By Patrick Connor - 10/27/04 12:00 AM EDT
|It took Sen. Jim Bunning (R-Ky.) 20 years to make the baseball Hall of Fame.|
For that, his fans blamed the media.
During his 36 combined years in public life — 18 as a Major League Baseball pitcher and another 18 as an elected official, Bunning has had an antagonistic relationship with the press. Now that he is locked in a tight reelection campaign with state Sen. Daniel Mongiardo (D), his supporters are once again pointing fingers at the press.
|>Sen. Mitch McConnell (R-Ky.) told The Hill yesterday that the media, specifically the Louisville Courier-Journal, are trying to pay Bunning back for years of combative behavior.|
“He’s had an adversarial relationship with reporters since his playing days,” McConnell said. “I think the important thing is how he relates to his colleagues.”
The three largest newspapers in Kentucky have endorsed Mongiardo and extensively covered Bunning’s controversial actions and statements that triggered his drop in the polls.
Several Kentucky reporters who cover Bunning said his abrasive personality has made him difficult to cover, especially as the campaign has gotten closer.
“When he got into office, he adopted this testy persona,” said Al Cross, a Kentucky political reporter who has covered Bunning during his 18 years in elected office.
That “testy persona” has gotten much worse during his years in office, according to Cross. In a Sunday column in the Courier-Journal, Cross wrote that Bunning is “a cranky politician getting older and crankier.”
Bunning’s staff said his combativeness is part of his personality.
“He’s forthright at the point of being brusque,” said Jon Deuser, the senator’s chief of staff. “He’s always had a candid and honest relationship with the media. They’re used to spin. That’s not Bunning’s style.”
During his reelection campaign, Bunning has gone to great lengths to avoid the press, according to reporters in Kentucky, who said his campaign office is slow to return phone calls — if the campaign returns them at all.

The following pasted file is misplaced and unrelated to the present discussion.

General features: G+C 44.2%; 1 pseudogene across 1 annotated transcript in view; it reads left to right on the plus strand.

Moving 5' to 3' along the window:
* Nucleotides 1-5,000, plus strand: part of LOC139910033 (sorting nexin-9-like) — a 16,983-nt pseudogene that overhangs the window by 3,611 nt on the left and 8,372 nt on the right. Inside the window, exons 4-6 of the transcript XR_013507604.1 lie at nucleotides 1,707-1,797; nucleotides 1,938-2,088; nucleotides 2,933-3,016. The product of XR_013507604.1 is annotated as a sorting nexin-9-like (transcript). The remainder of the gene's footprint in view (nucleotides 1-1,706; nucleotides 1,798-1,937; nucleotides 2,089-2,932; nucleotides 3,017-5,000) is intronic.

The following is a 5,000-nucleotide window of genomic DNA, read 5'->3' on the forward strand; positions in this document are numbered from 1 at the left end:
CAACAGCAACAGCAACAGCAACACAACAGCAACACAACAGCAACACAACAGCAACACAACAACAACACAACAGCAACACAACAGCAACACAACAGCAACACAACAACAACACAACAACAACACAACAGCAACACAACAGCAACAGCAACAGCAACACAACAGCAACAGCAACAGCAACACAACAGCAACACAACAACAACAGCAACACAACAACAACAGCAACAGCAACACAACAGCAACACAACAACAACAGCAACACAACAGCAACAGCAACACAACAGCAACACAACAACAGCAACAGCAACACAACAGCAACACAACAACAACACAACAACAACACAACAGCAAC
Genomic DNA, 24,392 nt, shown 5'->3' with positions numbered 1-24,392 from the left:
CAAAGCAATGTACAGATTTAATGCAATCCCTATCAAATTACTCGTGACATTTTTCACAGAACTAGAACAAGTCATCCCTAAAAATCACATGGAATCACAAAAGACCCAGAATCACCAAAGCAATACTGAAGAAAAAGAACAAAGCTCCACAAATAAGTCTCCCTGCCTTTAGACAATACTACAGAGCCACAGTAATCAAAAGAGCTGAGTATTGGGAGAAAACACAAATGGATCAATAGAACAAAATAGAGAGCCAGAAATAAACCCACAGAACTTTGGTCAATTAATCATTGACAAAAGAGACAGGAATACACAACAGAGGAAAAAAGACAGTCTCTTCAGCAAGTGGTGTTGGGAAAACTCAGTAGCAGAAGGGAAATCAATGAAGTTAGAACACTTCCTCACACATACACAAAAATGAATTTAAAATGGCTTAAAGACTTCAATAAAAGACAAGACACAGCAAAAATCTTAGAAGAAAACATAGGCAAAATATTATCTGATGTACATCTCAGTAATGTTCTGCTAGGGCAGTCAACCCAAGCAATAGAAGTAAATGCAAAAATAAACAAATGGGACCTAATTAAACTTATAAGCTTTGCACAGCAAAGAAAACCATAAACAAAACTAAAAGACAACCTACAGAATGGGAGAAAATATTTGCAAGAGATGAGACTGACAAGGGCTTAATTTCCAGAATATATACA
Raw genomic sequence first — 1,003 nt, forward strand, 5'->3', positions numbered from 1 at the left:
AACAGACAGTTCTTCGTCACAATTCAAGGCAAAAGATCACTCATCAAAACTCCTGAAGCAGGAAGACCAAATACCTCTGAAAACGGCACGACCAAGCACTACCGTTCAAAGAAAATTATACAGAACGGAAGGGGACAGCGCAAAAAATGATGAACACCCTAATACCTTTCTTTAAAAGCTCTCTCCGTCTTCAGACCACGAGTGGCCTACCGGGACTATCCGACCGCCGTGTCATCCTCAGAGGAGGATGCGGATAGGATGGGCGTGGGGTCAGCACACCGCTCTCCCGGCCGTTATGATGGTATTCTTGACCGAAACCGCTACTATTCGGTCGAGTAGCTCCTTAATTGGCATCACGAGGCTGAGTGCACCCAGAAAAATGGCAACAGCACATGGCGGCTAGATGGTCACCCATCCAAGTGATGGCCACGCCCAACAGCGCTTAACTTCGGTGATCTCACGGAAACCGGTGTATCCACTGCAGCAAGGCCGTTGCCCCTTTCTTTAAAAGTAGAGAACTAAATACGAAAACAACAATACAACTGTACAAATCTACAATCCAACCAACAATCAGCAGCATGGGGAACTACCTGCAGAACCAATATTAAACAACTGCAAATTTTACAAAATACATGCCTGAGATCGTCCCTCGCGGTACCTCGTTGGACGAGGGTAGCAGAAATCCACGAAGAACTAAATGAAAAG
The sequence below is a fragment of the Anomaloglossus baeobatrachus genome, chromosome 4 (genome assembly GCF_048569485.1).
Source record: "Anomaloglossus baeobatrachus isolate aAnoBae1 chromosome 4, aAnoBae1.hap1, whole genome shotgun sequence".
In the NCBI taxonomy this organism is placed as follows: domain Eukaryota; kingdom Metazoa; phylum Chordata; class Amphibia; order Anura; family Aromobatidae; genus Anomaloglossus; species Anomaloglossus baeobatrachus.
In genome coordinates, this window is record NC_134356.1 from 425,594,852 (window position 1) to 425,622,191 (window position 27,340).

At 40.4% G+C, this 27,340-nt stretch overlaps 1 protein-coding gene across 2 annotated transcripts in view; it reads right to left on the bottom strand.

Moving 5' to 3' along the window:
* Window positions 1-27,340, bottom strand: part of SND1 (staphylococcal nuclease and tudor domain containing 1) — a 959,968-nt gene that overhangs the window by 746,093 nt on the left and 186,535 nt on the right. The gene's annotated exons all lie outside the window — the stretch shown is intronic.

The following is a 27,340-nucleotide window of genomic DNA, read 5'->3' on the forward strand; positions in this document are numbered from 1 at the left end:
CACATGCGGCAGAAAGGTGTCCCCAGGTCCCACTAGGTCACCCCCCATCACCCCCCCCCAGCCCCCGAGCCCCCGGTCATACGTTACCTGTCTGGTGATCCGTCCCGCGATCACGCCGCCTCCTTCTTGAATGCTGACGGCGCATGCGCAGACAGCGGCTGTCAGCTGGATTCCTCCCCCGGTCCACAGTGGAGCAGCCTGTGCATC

Mark Hebert, a reporter with the ABC affiliate in Louisville, said Bunning’s campaign has not returned any of the “two dozen” phone calls he has placed to it during the campaign. As a result, he now calls the senator’s Washington office if he needs a comment about the race.
Bunning is “incredibly gaffe-prone,” Cross said, which makes him a draw for
reporters and their cameras.
In the past eight months, Bunning has joked to supporters that Mongiardo resembled one of Saddam Hussein’s sons and told reporters that “there may be strangers among us” when he was questioned about his repeated use of police escorts. Then he caused a major stir when he admitted to using a teleprompter during his debate his only televised debate against the challenger.
These lapses have made him a good story within the state.
“You feel like at any moment he might crack, so you want to keep the camera rolling,” one Kentucky television reporter who covers the senator said on background. That reporter, who said Bunning has run from her camera on at least two occasions, told The Hill that many Kentucky media members are curious to know what Bunning will do next.
Bunning’s difficulties with the press go back to his major-league career in the 1950s and ’60s.
“He was as arrogant as they come, a nasty, difficult interview,” wrote Sandy Padwe, a sportswriter who covered Bunning’s perfect game in 1964, in response to an e-mail about the senator. “He thought he was smarter than any writer and treated many writers that way.”
The major downside of Bunning’s wariness, Hebert said, was that it prevented Kentucky voters from seeing Bunning’s softer, more thoughtful side.
In August, Hebert was at a rally in Carrolton, Ky., near Bunning’s boyhood home when he watched the senator tear up while talking about his parents. And right after Sept. 11, 2001, Hebert and a cameraman made a mad dash to Washington, where Bunning and his wife were more than happy to grant them a long interview about the attacks.
Whether challenging Federal Reserve Chairman Alan Greenspan or helping to create the Major League Baseball Players Association, Bunning has always been willing to make a stand, but his battle with the media has left hard feelings on both sides.
The political ramifications are less certain. Mongiardo was down six points in one recent poll and even in another, but Bunning’s internal numbers, as of last week, suggested the senator had an 11-point lead. Smelling a potential upset, the Democratic Senatorial Campaign Committee (DSCC) dumped $815,000 into the race last week.
“It’s not clear how this plays,” the television reporter said of Bunning’s relationship with the media. “Maybe some people like to see the senator take on the press.”